Warning: this story contains spoilers for Sunday's "Faith" episode of The Walking Dead. "Time to f--- s--- up." It was General Mercer (Michael James Shaw) who dropped the latest uncensored F-bomb in the final episodes of The Walking Dead, which has seen everyone from Daryl (Norman Reedus) to Negan (Jeffrey Dean Morgan) let the "f-dash-dash-dash" word fly. But the episode-ending line — said when loyal soldier Mercer switches sides to jailbreak the wrongly convicted Eugene (Josh McDermitt), sentenced to death for the murder in the first degree of Sebastian Milton (Teo Rapp-Olsson) — originally wasn't in the script by co-writers Nicole Mirante-Matthews and Magali Lozano.
"So that was not originally the line. And I don't even think that was originally the last beat of the script, but sometimes you're just in editing and you're moving things around and it just felt like that was such a cool, dramatic moment," Walking Dead showrunner Angela Kang told EW. "And that was just a free take that Michael did for fun and nobody thought we'd use it. But my editor had put it in the cut that he and the director [Rose Troche] did. And I was like, "We should just check the scripted takes, just in case." And, by far, that was the coolest, best take. And we're like, 'Let's just use it. Why not?'"
Kang continued, "I felt like there was an element of fun with it that you don't always get to see with Mercer, because he's so serious. And I really felt like he was kind of like, 'All right, Eugene, I know you and I have butted heads, but now we're in on it together.' Which I just thought came through so clearly in his read. So that's how it came about."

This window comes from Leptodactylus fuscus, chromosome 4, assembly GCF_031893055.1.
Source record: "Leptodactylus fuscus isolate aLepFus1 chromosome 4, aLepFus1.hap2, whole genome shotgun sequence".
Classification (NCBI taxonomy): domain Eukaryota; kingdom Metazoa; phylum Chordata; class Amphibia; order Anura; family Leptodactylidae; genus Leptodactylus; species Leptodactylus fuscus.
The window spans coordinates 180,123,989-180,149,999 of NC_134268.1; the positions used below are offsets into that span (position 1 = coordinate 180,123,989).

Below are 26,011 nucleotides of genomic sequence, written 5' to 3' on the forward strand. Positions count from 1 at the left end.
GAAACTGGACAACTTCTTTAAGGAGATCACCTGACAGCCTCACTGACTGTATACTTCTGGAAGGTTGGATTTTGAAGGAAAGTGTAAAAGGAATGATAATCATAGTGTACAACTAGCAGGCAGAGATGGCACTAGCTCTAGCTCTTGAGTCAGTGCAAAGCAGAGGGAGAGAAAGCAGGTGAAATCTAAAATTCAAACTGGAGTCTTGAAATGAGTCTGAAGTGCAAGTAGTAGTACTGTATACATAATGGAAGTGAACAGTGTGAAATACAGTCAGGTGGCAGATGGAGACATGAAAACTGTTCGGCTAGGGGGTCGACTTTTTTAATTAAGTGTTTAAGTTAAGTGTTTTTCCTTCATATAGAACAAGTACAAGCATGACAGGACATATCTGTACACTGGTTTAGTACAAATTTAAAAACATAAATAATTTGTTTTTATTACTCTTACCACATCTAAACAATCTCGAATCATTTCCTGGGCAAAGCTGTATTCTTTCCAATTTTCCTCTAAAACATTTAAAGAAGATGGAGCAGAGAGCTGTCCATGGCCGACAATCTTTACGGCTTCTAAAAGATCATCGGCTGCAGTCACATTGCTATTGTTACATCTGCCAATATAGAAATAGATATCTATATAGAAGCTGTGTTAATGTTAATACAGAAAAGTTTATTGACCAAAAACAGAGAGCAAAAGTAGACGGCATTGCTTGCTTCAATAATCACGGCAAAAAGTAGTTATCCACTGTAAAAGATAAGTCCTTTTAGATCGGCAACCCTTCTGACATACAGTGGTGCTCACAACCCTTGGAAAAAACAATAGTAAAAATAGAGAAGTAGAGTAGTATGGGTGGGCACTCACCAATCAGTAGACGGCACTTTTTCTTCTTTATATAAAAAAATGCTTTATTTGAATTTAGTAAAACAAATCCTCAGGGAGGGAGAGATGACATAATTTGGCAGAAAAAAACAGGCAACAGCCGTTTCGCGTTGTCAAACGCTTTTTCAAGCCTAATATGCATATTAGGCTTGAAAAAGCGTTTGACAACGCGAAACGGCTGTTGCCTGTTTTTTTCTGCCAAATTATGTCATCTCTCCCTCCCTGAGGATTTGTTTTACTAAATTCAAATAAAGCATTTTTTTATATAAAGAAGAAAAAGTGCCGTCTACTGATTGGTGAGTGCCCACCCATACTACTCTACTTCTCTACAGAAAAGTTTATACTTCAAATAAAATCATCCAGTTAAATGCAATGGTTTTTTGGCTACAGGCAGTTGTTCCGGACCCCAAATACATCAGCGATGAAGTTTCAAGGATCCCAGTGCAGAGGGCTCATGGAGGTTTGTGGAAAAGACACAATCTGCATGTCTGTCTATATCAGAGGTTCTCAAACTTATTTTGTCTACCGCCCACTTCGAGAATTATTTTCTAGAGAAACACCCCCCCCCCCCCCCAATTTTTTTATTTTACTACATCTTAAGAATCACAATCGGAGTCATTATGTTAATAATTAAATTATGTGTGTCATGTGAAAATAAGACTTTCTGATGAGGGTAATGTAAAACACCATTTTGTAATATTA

In the ending as scripted, "Mercer's original last line was, 'Time to take this place!' It was much more cut and dry."
The line, which inspired a big reaction from Walking Dead fans and a slew of "f— yeah!" F-bombs on social media, comes as Mercer joins Eugene and sister Max's (Margot Bingham) revolt against corrupt Commonwealth Governor Pamela Milton (Laila Robins). It's a twist on the comic book story, where (spoiler alert!) Mercer spearheads a coup against the Miltons and presses Rick Grimes to lead the resistance — and the Commonwealth.
"This was our take on the storyline that's in the comics. In the comic book, Mercer does kind of approach our people about pulling a coup on Pamela and is caught. And we built to it a different way because we felt like it was important to spend a little more time with him to see why he hadn't tried it before," Kang explained. "What were the circumstances that led to this point? But we always love the idea that Mercer's is caught in a terrible position, but when he decides, 'My loyalty to the Commonwealth is done now,' and he's really on our people's side — it changes the game because he's got a lot of people behind him that are part of the military."
There are only two episodes left of The Walking Dead, which will conclude with its November 20th series finale.0comments